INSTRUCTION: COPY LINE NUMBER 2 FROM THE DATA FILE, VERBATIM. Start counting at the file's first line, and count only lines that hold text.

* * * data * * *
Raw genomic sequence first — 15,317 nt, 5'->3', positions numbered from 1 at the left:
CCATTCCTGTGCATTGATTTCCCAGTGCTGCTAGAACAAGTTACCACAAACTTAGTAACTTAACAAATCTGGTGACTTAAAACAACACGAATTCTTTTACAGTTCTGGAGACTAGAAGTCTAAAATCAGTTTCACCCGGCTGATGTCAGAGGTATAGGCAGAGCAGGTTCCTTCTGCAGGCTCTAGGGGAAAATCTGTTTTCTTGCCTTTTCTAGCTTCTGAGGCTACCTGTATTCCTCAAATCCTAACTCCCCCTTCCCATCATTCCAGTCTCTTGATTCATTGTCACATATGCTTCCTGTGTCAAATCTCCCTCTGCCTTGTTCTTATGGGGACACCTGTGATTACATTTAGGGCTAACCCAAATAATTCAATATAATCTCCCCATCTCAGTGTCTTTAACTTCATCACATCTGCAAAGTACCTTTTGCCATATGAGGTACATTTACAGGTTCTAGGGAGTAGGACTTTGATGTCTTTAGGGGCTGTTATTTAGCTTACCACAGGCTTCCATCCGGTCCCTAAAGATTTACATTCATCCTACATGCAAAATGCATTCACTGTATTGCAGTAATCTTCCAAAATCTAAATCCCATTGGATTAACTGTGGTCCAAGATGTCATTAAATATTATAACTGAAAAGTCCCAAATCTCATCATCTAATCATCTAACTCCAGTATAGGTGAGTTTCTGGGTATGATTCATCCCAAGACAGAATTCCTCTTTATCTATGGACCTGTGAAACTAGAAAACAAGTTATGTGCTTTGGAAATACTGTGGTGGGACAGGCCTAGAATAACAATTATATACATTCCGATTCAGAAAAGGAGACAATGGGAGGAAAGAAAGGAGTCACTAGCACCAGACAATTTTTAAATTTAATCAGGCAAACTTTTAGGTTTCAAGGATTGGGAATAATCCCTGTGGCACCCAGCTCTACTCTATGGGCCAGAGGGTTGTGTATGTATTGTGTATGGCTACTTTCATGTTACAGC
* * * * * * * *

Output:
CCATTCCTGTGCATTGATTTCCCAGTGCTGCTAGAACAAGTTACCACAAACTTAGTAACTTAACAAATCTGGTGACTTAAAACAACACGAATTCTTTTACAGTTCTGGAGACTAGAAGTCTAAAATCAGTTTCACCCGGCTGATGTCAGAGGTATAGGCAGAGCAGGTTCCTTCTGCAGGCTCTAGGGGAAAATCTGTTTTCTTGCCTTTTCTAGCTTCTGAGGCTACCTGTATTCCTCAAATCCTAACTCCCCCTTCCCATCATTCCAGTCTCTTGATTCATTGTCACATATGCTTCCTGTGTCAAATCTCCCTCTGCCTTGTTCTTATGGGGACACCTGTGATTACATTTAGGGCTAACCCAAATAATTCAATATAATCTCCCCATCTCAGTGTCTTTAACTTCATCACATCTGCAAAGTACCTTTTGCCATATGAGGTACATTTACAGGTTCTAGGGAGTAGGACTTTGATGTCTTTAGGGGCTGTTATTTAGCTTACCACAGGCTTCCATCCGGTCCCTAAAGATTTACATTCATCCTACATGCAAAATGCATTCACTGTATTGCAGTAATCTTCCAAAATCTAAATCCCATTGGATTAACTGTGGTCCAAGATGTCATTAAATATTATAACTGAAAAGTCCCAAATCTCATCATCTAATCATCTAACTCCAGTATAGGTGAGTTTCTGGGTATGATTCATCCCAAGACAGAATTCCTCTTTATCTATGGACCTGTGAAACTAGAAAACAAGTTATGTGCTTTGGAAATACTGTGGTGGGACAGGCCTAGAATAACAATTATATACATTCCGATTCAGAAAAGGAGACAATGGGAGGAAAGAAAGGAGTCACTAGCACCAGACAATTTTTAAATTTAATCAGGCAAACTTTTAGGTTTCAAGGATTGGGAATAATCCCTGTGGCACCCAGCTCTACTCTATGGGCCAGAGGGTTGTGTATGTATTGTGTATGGCTACTTTCATGTTACAGC